The telecommunications giant announced Wednesday that starting in early December it will offer content from the video-sharing Web site, a YouTube competitor that allows users to upload and share videos, as part of its . The deal came a day after the wireless operator, jointly owned by Verizon Communications and the European giant Vodafone, announced that it would offer clips from video heavyweight YouTube.
At the heart of Verizon Wireless' newfound enthusiasm for hip video-sharing sites is a big need to entice its 57 million subscribers into spending an additional $15 per month for its mobile-video services, which would help make big investments in so-called next-generation high-speed networks (also known as 3G networks) pay off.
Verizon Wireless and other big mobile operators like Sprint Nextel have spent billions of dollars building these networks, and now they need to generate revenue through new services such as paid video. Certainly, these 3G networks are also ideal for carrying other data services such as mobile e-mail. But using them to deliver music and video wirelessly is a much sexier concept to sell to consumers. The hope, of course, is that user-generated videos will help goose what has so far been lackluster demand.
"Watching video on a mobile phone is still a niche application," said Jill Aldort, a senior analyst with Yankee Group. "It's still too expensive. I don't think we are at a point in the market right now where users find it compelling enough to spend $15 more a month on 24/7 video."
According to IDC, only 6.9 million, or 3 percent, out of 230 million mobile-phone subscribers in the U.S. are expected to view video on a mobile device by the end of 2006. And even though that number is expected to grow, analysts don't believe mobile TV watching will hit the mainstream anytime soon. By 2010, IDC predicts that only 9 percent of cell phone subscribers in the U.S. will tune in to TV on their mobile phones.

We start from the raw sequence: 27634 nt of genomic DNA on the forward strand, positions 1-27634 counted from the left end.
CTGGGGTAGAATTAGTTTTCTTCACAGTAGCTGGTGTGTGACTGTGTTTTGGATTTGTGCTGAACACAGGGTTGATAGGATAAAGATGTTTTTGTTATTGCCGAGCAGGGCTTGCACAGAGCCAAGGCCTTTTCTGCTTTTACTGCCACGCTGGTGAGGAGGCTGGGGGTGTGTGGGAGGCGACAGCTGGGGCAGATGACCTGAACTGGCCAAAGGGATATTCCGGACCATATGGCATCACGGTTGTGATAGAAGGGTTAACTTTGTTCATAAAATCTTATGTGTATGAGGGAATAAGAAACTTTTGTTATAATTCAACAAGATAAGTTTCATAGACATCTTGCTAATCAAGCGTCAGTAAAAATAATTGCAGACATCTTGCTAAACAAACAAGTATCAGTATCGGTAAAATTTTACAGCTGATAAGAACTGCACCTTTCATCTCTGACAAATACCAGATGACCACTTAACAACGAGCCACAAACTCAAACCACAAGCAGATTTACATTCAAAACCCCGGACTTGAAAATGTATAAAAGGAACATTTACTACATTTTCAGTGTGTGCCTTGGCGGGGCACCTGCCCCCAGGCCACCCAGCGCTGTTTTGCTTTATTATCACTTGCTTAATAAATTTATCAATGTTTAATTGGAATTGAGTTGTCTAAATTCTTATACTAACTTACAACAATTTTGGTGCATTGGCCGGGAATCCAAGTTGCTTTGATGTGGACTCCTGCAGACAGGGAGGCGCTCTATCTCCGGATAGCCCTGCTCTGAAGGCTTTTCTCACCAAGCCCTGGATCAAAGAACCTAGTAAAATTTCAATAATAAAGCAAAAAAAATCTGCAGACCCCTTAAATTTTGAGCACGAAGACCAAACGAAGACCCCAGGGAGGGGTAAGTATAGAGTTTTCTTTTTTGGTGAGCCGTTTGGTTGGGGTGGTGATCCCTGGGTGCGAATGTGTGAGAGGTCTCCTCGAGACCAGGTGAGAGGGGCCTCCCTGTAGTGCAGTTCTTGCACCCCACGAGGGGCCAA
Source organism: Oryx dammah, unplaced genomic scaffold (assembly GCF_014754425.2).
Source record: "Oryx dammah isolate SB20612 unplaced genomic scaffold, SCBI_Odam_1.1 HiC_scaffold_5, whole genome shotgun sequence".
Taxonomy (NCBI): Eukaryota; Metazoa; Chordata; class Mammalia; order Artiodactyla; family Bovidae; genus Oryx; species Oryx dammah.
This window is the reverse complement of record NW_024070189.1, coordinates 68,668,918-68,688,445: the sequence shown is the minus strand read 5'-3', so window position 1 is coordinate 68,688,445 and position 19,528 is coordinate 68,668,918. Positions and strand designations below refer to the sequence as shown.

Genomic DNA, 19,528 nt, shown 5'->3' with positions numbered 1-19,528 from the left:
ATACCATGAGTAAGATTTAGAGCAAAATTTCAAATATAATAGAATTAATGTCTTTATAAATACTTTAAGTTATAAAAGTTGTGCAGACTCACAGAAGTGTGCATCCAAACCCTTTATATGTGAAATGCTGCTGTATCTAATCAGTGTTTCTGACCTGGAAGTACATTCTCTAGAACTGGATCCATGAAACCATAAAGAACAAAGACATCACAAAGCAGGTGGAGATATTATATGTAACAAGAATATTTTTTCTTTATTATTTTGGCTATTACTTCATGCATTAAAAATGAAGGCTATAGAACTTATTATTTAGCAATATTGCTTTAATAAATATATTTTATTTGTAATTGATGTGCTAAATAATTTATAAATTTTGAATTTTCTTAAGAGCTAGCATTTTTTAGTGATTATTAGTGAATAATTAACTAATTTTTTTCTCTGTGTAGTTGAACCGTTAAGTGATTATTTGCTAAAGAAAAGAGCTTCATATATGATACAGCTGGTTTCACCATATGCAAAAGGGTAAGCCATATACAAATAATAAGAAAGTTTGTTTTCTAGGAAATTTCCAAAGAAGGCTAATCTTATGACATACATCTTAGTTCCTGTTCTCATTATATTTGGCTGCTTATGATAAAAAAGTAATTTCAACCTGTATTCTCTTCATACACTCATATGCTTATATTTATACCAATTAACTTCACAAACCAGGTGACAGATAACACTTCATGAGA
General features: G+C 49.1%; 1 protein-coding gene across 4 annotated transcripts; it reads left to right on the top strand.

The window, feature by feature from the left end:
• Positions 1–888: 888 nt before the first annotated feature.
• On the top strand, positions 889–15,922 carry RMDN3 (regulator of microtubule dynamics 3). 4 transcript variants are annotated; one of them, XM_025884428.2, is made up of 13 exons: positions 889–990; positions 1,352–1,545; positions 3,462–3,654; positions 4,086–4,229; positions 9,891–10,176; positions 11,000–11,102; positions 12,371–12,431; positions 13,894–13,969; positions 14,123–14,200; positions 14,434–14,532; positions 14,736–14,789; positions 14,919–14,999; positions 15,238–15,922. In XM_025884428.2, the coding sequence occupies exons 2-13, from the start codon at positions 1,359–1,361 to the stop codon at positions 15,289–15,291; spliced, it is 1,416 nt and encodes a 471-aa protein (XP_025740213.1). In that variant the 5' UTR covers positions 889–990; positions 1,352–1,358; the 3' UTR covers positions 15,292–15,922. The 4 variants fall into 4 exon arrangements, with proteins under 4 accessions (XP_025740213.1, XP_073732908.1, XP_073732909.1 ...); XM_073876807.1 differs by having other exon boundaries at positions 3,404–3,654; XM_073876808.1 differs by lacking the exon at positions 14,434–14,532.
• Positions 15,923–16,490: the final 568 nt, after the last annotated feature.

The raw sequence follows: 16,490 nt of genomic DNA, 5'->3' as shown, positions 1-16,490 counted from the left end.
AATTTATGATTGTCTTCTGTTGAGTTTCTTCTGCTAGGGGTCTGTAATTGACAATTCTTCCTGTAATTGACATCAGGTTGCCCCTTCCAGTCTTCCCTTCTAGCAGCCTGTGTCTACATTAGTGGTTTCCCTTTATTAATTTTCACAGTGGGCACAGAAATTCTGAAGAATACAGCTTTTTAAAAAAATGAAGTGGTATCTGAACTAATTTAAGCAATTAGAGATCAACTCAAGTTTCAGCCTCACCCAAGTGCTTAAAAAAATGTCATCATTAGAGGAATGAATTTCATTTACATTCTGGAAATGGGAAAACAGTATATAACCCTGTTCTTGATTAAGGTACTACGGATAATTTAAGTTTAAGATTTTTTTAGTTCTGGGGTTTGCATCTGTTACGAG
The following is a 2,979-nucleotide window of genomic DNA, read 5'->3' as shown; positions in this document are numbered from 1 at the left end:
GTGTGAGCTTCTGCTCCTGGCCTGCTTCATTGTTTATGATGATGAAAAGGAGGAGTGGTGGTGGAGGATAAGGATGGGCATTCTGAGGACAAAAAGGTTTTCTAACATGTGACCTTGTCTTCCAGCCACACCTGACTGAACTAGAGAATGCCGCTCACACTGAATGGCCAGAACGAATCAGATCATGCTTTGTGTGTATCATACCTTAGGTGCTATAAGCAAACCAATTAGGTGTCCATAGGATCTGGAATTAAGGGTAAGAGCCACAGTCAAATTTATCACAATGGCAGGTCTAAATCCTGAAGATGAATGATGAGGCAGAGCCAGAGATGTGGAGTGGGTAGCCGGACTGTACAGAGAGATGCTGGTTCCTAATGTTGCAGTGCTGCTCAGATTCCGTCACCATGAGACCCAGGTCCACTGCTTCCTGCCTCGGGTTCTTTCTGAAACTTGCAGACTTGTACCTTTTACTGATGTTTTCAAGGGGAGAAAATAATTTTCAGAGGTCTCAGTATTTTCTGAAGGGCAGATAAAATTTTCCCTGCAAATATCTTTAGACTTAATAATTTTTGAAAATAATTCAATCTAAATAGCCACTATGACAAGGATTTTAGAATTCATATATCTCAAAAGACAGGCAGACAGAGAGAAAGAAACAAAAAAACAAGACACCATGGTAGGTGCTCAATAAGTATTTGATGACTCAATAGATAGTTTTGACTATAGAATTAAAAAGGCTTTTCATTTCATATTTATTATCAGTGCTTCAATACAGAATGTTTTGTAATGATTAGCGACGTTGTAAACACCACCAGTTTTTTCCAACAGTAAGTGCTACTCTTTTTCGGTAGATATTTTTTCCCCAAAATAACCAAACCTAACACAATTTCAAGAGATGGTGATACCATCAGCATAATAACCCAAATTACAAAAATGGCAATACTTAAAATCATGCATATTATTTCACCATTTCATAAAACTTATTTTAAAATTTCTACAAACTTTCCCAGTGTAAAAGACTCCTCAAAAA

By contrast, roughly 46 percent of subscribers sent or received a text message via SMS in the past three months, according to IDC. That figure has nearly doubled in the past two years.
Like the deal with YouTube announced on Tuesday, Verizon Wireless doesn't plan to make the entire catalog of videos on Revver available to its V Cast customers. Instead, only a subset of Revver's videos will be available. Revver editors will select video clips each week to be used on the V Cast service. As it does with YouTube, Verizon Wireless will have a period of exclusivity as the U.S. mobile distribution partner for Revver.
Revver differs from YouTube and other video Web sites because it actually allows content creators to share in the revenue generated by airing advertisements along with the videos. The company plans to extend its revenue-sharing relationship with content creators on the mobile platform, too. But because V Cast does not include advertising, Revver will share the fees Verizon Wireless pays for access to the content with the video creators.
When the new V Cast YouTube and Revver channels are launched in December, they will initially allow subscribers to view video clips. Down the road, the company expects to let users upload videos directly from their phones to the YouTube and Revver sites.
The addition of the YouTube and Revver content to V Cast adds another dimension to the service that launched in the spring of 2005. Initially, Verizon offered video clips from major TV networks such as NBC. Then it added video clips from cable stations such as Comedy Central. Now it is offering content from popular Web sites.
"Short-form video suits mobile," said Robin Chan, associate director of entertainment programming for Verizon Wireless. "There is also synergy between broadband consumption and watching video on mobile phones. And we view this as a new form of entertainment that we can make available to our subscribers."